Engineering education can help youth become powerful thinkers who recognize themselves as innovative problem solvers who can change the world. We believe that children are better off when they can see themselves and others can see them as capable people, innovative thinkers, and active change agents.
Tufts STOMP (Student Teacher Outreach Mentorship Program) partners undergraduate engineering students with K-12 teachers to exchange expertise and provide K-12 students with brain-building engineering activities. Our open-ended, experiential engineering design activities give K-12 students a chance to do the “messy” problem solving that is not typically found in schools but that is critical for getting students interested in engineering and for developing the next generation of innovators.
STOMP serves a three-part audience: K-12 students in the greater Boston area (in Massachusetts), K-12 teachers in the Boston area, and Tufts University engineering students. We focus our outreach in schools in which 62% of students are people of color, 25% of students are English Language Learners, and 39% of students are economically disadvantaged.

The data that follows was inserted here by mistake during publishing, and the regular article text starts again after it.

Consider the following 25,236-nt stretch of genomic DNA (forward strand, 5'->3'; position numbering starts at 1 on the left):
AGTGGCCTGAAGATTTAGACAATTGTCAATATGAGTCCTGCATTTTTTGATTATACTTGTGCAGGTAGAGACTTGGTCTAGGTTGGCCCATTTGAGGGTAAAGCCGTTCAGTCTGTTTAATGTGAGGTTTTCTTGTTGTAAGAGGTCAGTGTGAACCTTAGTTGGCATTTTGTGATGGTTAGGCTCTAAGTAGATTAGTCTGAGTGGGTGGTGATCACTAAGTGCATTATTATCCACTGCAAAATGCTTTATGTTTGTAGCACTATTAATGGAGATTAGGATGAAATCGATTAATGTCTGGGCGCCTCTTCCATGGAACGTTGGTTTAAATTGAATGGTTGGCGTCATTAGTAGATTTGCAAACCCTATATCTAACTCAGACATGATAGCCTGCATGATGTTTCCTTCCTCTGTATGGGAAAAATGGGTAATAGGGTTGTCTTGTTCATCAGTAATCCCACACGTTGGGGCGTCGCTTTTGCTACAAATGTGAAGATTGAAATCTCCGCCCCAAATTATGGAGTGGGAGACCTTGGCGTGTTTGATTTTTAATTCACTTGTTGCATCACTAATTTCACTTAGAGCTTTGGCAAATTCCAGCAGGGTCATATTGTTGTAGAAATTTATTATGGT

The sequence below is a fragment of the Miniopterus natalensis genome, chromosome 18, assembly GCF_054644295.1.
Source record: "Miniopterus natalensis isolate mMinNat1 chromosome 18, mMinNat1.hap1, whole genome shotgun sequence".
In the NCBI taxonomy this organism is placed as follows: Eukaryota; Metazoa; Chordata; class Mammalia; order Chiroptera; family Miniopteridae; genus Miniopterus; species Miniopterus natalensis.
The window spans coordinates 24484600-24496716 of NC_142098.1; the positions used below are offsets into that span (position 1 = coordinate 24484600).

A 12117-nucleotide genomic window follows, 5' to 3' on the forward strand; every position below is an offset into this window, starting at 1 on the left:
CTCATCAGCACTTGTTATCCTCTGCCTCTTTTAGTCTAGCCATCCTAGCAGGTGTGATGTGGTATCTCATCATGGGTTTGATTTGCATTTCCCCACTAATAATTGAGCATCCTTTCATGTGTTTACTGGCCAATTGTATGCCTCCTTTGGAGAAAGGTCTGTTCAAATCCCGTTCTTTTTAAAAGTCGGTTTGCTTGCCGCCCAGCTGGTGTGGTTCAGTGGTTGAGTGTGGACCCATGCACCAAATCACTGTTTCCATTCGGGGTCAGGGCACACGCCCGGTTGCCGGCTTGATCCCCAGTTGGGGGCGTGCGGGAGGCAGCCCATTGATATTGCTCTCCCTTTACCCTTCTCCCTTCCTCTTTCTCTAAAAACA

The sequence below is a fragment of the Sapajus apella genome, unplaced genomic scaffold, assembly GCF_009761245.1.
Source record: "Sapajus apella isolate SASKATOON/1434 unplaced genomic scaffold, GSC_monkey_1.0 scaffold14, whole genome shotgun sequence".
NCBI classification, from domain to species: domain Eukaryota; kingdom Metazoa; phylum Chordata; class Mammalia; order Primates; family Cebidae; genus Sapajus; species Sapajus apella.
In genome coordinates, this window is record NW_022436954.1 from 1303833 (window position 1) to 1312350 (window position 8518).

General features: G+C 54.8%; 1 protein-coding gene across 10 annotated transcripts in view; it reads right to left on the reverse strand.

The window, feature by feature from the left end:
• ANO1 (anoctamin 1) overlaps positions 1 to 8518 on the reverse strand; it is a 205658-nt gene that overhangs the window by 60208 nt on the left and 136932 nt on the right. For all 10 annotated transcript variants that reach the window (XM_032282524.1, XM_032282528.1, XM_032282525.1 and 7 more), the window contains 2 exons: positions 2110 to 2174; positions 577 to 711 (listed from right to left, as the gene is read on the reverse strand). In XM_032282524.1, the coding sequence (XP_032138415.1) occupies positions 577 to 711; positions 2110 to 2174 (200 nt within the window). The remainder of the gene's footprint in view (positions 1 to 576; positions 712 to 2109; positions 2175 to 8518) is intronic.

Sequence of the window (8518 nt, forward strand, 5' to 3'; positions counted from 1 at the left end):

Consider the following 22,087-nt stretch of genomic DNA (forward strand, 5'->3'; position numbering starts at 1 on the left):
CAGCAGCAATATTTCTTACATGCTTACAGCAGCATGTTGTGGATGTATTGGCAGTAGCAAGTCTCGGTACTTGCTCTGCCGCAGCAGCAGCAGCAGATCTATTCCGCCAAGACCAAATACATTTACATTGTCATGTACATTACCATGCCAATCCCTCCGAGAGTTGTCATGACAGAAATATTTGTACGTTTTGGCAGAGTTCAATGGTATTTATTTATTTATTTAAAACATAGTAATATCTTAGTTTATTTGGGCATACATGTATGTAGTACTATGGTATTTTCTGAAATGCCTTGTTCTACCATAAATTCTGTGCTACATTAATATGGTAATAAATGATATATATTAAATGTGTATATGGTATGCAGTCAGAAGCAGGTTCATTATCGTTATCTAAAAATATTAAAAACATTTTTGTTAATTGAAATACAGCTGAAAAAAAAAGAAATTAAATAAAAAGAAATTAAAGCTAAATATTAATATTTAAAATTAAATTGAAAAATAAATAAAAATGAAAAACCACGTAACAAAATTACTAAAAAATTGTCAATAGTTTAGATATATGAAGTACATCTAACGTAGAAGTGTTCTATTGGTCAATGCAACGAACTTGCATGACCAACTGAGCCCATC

We reach these youth at a critical developmental period, when they are forming their identities as learners, as potential engineers, and as innovators who make a difference in the world. Early engineering experiences widen children’s worldview of who can be an engineer and who can engineer change. STOMP supports children’s innate curiosity and creativity and helps them see themselves as resourceful, innovative problem solvers and changemakers.